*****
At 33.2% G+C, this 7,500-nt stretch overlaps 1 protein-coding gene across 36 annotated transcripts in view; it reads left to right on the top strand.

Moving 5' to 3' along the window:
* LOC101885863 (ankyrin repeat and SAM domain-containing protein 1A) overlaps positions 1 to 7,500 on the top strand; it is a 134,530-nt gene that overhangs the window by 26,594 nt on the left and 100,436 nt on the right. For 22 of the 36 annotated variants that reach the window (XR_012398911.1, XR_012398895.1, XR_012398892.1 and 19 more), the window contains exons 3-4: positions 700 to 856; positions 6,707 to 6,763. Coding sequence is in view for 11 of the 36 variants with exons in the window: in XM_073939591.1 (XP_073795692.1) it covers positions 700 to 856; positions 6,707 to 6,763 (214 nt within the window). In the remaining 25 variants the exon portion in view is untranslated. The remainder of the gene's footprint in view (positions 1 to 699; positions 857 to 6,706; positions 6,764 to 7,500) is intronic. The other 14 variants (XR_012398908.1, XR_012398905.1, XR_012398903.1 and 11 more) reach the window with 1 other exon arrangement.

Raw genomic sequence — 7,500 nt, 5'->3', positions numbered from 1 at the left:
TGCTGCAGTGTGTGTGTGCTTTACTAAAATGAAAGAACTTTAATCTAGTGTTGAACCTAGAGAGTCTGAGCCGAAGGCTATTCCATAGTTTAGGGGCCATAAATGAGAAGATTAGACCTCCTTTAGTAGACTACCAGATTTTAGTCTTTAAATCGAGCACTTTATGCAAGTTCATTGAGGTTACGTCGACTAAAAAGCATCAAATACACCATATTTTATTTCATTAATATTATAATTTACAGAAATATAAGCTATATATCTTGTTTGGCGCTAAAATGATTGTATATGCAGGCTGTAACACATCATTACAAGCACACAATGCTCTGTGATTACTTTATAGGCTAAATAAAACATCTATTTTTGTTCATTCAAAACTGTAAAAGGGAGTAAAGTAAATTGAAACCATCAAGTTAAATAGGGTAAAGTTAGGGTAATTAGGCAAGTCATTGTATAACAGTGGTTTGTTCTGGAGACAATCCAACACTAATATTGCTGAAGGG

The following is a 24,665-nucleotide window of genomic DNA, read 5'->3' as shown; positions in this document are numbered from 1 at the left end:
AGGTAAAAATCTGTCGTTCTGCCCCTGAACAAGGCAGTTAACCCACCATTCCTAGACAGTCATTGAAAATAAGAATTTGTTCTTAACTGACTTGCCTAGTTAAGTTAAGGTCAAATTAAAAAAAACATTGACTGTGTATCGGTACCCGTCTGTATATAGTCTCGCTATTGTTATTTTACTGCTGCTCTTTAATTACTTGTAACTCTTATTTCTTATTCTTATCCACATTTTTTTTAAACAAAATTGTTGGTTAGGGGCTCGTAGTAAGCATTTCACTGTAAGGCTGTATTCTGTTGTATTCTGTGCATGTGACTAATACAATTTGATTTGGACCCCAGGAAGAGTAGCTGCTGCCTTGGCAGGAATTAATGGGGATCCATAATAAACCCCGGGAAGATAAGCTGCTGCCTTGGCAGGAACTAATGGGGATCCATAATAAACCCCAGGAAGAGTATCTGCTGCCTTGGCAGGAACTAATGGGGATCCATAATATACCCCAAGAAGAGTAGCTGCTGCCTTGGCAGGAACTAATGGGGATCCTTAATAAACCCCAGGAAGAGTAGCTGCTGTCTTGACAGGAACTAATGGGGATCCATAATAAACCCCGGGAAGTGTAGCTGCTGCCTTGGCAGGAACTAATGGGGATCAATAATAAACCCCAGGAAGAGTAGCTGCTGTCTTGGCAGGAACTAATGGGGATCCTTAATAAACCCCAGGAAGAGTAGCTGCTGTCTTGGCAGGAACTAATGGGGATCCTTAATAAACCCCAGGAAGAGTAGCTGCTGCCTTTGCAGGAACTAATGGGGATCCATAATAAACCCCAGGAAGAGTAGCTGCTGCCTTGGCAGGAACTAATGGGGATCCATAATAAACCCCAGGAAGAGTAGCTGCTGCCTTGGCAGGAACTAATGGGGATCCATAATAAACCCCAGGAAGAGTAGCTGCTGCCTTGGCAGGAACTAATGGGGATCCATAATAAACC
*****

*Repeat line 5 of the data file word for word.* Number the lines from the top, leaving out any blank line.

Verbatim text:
TGCTGCAGTGTGTGTGTGCTTTACTAAAATGAAAGAACTTTAATCTAGTGTTGAACCTAGAGAGTCTGAGCCGAAGGCTATTCCATAGTTTAGGGGCCATAAATGAGAAGATTAGACCTCCTTTAGTAGACTACCAGATTTTAGTCTTTAAATCGAGCACTTTATGCAAGTTCATTGAGGTTACGTCGACTAAAAAGCATCAAATACACCATATTTTATTTCATTAATATTATAATTTACAGAAATATAAGCTATATATCTTGTTTGGCGCTAAAATGATTGTATATGCAGGCTGTAACACATCATTACAAGCACACAATGCTCTGTGATTACTTTATAGGCTAAATAAAACATCTATTTTTGTTCATTCAAAACTGTAAAAGGGAGTAAAGTAAATTGAAACCATCAAGTTAAATAGGGTAAAGTTAGGGTAATTAGGCAAGTCATTGTATAACAGTGGTTTGTTCTGGAGACAATCCAACACTAATATTGCTGAAGGG